September 4, 2009

565 words 3 mins read

How You think versus how Jon thinks

Here’s the situation. It’s 9:30 pm and you want to go for an evening swim, you’re really looking forward to it. You get down to the community pool, jam your key in the lock, turn and… nothing happens. No matter what direction you turn the key or what you try, the lock doesn’t seem to “unlock”, something’s broken. You try for a few minutes but it is readily apparent that you aren’t going to get anywhere. This is annoying and frustrating as you really wanted to go swimming tonight. So what do you do now?

If you’re a normal person, you resign yourself to the fact that you’re not getting in to the pool, and you go back home. You stew about it for a little while and make a note to call the property management company tomorrow and hope they get someone out to fix the lock that day. You know full well that they probably won’t and you’ll be lucky if it gets fixed in the next week.

That’s the boring and pedestrian way of thinking.

If you’re Jon, things are much more fun. First, you go get a chair from your house and stick it in front of the stuck pool door. You know how locks work, so you reach over and see if you can reach the inside lever. You can, but that does no good either, as expected. So you retreat to your garage to retrieve a screw driver and a flashlight. You balance precariously on the chair while reaching over the pool fence to unscrew the lock. After a few minutes of work you can pull both sides of the lock off, leaving just the bolt in place.

Amused with your handy work, you begin to futz about with the inner workings of the bolt, studying the mechanism and why it isn’t working. Stab a few critical components and POP, the bolt is free and clear again. You open the door to relish your handy work. Spend a few minutes to carefully reassemble the lock and put away your tools, then you can get back to the task at hand. Gleefully you turn to the pool to enjoy you evening swim. Somewhere in the back of your mind, you’re just as amused by your diabolical handy work, as you are of the fact that either no one saw you spend 20 minutes breaking into the pool or decided not to say anything.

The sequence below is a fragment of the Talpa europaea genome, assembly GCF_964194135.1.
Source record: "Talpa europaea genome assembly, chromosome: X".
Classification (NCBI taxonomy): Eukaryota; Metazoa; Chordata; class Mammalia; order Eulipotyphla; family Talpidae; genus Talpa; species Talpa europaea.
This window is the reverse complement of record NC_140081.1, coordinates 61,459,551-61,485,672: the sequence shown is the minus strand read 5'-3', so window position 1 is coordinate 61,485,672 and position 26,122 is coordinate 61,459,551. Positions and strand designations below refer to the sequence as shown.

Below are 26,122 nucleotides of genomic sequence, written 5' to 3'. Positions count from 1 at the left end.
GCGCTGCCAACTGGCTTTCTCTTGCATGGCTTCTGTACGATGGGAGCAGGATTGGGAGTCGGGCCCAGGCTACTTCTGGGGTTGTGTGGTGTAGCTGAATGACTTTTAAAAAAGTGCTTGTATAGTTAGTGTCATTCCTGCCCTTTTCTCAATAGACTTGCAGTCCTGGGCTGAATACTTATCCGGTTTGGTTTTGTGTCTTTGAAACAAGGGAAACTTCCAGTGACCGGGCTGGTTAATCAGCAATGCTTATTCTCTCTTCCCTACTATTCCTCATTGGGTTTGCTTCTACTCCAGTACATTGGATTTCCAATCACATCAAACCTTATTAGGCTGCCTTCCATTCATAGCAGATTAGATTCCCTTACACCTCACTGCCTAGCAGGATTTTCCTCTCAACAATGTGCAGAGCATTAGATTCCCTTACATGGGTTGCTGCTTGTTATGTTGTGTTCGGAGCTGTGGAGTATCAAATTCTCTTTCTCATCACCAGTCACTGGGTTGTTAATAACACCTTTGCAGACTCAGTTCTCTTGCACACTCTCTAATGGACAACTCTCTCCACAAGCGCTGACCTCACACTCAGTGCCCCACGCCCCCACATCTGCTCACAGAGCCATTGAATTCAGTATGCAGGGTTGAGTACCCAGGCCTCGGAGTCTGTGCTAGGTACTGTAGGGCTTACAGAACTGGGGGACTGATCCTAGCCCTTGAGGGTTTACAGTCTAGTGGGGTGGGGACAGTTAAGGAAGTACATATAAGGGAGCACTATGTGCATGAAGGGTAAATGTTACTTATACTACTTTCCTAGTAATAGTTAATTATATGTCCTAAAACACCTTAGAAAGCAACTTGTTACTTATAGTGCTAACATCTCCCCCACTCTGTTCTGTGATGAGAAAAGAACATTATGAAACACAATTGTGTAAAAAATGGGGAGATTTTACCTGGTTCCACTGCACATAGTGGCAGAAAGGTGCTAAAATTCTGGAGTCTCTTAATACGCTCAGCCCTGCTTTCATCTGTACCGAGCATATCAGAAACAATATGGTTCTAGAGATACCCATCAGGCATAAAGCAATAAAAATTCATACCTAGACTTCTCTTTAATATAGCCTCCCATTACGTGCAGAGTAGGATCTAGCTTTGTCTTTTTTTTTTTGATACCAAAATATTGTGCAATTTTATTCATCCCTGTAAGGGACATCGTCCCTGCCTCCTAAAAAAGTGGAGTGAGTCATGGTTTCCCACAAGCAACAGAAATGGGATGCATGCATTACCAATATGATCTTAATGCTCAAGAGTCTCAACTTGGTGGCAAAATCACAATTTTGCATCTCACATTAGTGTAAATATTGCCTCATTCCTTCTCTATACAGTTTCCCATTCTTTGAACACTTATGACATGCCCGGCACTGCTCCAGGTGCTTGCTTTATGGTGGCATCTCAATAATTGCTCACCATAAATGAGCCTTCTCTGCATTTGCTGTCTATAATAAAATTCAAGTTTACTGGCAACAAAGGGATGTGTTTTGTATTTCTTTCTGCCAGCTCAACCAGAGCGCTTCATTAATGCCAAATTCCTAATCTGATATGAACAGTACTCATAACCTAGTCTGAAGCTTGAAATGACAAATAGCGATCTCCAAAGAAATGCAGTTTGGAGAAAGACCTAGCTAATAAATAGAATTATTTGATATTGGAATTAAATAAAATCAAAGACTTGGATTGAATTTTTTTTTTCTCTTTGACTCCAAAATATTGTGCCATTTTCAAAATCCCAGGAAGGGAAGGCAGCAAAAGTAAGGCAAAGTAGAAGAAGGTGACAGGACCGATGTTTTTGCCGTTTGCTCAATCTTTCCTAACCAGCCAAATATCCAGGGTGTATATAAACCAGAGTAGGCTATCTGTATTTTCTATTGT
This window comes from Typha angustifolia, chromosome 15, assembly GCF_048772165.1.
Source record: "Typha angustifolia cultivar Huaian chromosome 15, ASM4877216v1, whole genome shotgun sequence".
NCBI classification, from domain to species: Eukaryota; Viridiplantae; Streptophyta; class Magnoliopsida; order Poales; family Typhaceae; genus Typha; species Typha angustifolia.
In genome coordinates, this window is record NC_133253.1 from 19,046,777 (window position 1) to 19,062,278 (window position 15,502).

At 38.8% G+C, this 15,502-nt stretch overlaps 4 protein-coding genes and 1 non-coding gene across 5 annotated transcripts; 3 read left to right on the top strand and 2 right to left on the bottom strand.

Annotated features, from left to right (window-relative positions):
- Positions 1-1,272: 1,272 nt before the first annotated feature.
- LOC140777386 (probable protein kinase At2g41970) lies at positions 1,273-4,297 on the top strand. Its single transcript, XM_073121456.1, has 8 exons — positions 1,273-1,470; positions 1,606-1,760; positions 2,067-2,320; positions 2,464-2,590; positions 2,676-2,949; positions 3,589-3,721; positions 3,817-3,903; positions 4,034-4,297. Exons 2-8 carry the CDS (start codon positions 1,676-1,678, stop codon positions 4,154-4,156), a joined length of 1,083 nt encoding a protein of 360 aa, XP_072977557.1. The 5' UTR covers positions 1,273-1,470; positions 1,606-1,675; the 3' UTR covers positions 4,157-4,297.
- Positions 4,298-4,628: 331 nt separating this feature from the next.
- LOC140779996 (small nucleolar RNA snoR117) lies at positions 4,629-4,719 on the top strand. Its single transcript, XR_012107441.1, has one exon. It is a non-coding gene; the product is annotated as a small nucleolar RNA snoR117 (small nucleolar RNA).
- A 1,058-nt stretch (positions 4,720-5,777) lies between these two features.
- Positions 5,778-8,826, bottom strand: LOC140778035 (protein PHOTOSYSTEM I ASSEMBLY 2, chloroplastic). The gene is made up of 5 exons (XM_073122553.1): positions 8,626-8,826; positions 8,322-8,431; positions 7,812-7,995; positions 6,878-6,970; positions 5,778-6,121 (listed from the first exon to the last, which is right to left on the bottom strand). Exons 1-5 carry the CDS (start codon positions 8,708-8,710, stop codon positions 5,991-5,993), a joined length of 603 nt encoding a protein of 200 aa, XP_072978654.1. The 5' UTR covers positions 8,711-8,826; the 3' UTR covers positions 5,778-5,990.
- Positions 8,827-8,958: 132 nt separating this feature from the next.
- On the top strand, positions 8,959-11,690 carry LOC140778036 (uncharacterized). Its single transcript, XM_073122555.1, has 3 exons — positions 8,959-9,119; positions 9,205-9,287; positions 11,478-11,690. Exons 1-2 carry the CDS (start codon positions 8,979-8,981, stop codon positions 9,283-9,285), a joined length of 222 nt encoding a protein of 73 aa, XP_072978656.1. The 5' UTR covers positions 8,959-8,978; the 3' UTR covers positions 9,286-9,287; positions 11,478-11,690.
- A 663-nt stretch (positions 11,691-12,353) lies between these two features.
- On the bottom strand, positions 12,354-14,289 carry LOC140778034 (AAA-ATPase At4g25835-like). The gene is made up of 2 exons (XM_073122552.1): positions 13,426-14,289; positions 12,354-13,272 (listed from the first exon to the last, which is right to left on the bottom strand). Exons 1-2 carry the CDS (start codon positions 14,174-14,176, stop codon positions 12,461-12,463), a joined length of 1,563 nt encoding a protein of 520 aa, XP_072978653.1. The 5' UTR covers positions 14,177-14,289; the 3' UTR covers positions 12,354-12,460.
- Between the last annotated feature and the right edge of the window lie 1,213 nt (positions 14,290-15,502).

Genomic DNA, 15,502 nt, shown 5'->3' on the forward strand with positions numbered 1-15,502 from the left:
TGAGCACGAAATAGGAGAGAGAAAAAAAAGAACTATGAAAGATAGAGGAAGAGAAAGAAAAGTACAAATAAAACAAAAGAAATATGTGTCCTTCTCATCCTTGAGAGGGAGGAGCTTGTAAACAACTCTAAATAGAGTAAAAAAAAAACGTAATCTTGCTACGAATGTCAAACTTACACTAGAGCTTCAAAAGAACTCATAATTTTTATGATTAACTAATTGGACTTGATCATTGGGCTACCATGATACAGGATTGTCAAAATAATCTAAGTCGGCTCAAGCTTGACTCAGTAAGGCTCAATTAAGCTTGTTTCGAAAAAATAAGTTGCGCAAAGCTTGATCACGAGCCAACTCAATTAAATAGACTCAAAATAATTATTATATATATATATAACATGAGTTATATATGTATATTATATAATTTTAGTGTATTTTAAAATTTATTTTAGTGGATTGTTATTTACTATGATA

Yea, my life is a bit more interesting than most. Taking things apart and putting them back together used to get me into a lot of trouble when I was younger (mainly because I had problems with that “putting it back in _working_ order” thing), but I’ve learned a thing or two since I was a chibi. I really do take great pride in my handy work, especially when it turns out so well (Translation: the lock is fixed, and I got to swim). I even went so far as to mention the escapade (including the part where I “break in”) to one of the association board members and they were pleased; they don’t have to call the locksmith which would cost money. Hopefully, they’ll keep my mad MacGyvering type skills in mind for when I am caught doing something crazy (like breaking into the complex utility closet, which is on my list of things to do).